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Thursday 27 July 2017

A little bit of magic left pitch with Micheal

Darragh McManus

Darragh McManus

MICHEAL O Muircheart-aigh's first radio broadcast was for a Railway Cup match in 1949. The interprovincial competition was a big deal back then.

Times change: the Railway Cup is about as relevant now as the Archbishop throwing in the ball. But Micheal, well -- things change but not that much. He's been a big deal in the GAA for six decades. He still matters.

Yesterday the legendary Kerry commentator made his last stand at the All-Ireland mike-stand, to see Cork beat Down. A lot was written about this game and this commentary since Micheal announced his retirement last week.

And a lot was written about it yesterday: an appreciation thread with more than 8,000 posts on Boards.ie, which continued past the final whistle. Dozens of tweets commenting on the commentary, most saying the same thing: they were watching with the TV on mute and Micheal up loud, the "quintessential GAA experience".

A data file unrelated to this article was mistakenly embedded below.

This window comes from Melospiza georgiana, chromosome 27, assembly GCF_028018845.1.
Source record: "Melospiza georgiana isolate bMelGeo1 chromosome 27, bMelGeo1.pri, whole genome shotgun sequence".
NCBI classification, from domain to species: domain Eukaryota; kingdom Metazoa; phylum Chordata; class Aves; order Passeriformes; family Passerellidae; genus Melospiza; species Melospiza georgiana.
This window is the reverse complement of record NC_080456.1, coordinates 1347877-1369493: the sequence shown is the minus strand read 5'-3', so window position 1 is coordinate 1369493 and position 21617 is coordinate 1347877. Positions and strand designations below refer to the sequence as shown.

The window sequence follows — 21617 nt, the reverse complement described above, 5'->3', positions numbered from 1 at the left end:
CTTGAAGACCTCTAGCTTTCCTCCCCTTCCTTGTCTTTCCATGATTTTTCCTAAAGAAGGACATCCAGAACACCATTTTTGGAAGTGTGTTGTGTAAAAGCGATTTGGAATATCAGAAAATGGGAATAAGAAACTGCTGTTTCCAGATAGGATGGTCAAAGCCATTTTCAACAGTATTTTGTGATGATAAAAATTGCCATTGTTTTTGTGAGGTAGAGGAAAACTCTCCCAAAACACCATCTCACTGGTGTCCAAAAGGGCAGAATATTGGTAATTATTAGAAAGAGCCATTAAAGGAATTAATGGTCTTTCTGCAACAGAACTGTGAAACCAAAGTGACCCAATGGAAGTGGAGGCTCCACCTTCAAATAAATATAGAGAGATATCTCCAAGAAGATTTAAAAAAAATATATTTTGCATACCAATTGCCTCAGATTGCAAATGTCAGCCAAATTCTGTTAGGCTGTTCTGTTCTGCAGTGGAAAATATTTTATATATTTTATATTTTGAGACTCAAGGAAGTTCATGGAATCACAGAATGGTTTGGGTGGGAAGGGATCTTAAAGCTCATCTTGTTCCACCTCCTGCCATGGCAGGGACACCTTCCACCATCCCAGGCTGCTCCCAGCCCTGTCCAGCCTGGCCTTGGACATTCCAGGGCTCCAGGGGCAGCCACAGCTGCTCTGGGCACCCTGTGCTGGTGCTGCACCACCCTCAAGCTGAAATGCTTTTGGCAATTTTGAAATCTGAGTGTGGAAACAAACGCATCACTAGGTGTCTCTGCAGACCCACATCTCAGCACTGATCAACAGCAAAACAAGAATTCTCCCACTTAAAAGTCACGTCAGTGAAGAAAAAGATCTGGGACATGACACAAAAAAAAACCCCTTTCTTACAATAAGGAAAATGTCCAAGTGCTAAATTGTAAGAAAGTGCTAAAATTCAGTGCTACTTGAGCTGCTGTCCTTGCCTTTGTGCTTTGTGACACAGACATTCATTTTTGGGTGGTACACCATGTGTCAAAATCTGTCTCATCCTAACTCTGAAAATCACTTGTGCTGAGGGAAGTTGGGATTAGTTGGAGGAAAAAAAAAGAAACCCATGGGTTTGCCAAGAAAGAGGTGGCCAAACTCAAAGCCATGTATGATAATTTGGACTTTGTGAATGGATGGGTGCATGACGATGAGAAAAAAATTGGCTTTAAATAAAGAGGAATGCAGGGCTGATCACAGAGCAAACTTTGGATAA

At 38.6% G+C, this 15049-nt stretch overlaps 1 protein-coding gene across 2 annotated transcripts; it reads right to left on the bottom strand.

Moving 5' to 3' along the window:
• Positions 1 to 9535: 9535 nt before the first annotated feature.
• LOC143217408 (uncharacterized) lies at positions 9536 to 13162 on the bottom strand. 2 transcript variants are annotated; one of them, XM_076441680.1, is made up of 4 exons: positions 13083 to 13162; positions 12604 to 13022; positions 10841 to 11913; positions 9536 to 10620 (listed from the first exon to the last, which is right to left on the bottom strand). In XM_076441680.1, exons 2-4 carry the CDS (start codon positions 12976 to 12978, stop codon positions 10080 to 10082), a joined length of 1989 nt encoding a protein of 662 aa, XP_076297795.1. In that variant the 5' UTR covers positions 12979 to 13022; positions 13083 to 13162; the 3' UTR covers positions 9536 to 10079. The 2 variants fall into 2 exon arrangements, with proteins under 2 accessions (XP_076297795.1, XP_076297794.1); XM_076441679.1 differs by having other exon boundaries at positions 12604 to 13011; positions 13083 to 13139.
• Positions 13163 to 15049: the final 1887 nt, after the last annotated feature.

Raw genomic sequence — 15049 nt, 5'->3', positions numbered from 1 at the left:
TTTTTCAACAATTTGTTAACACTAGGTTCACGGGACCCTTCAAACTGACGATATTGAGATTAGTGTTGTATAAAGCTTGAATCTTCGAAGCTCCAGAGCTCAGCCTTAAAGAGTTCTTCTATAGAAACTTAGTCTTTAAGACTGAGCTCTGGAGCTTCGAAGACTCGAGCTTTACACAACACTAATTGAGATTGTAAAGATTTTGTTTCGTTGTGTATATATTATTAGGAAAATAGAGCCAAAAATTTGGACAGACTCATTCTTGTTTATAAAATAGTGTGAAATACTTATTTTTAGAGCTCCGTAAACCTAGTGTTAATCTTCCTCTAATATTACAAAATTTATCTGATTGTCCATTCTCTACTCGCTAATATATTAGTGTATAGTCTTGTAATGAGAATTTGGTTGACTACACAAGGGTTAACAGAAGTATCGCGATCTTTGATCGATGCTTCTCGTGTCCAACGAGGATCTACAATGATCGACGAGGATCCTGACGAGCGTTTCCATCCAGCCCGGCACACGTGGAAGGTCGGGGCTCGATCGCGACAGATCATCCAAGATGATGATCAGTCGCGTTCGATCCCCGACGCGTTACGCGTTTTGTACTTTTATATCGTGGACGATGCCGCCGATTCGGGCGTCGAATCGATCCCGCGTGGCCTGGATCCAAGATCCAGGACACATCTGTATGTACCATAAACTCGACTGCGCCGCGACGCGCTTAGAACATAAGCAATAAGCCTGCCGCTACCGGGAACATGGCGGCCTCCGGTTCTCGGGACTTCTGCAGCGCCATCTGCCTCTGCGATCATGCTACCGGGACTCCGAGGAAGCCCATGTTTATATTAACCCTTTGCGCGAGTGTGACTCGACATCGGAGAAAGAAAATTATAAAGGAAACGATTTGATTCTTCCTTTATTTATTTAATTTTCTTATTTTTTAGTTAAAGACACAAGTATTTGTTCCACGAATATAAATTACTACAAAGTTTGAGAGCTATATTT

The final final: Con Murphy introduced Micheal "for the last time", ex-Dublin boss Tommy Carr riding shotgun, and we were off. From a critic's point of view, Micheal's 85th All-Ireland broadcast wasn't his most memorable -- no unforgettable turns of phrase, those "Teddy looks at the ball, the ball looks at Teddy" instant classics -- but it was still great; fluid, effortless, with a devotion that would be remarkable in a man half his 80 years.

And the flow of language was as wonderful as ever: the way he captures some grander, more profound element, lifting it above the simple recitation of facts to something approaching performance art. He was loquacious, lyrical, almost operatic, as he always is.

He gasped late into injury-time, as Cork struggled to keep their one-point lead, "Anything can happen here", and that's the beauty of Micheal: no matter how mundane the match, he always made you feel something spectacular was possible.

Micheal's final words mentioned how he saw his first final in 1949 and "they haven't lost the magic since".

No, but a little bit of magic left Croke Park yesterday evening.

Irish Independent

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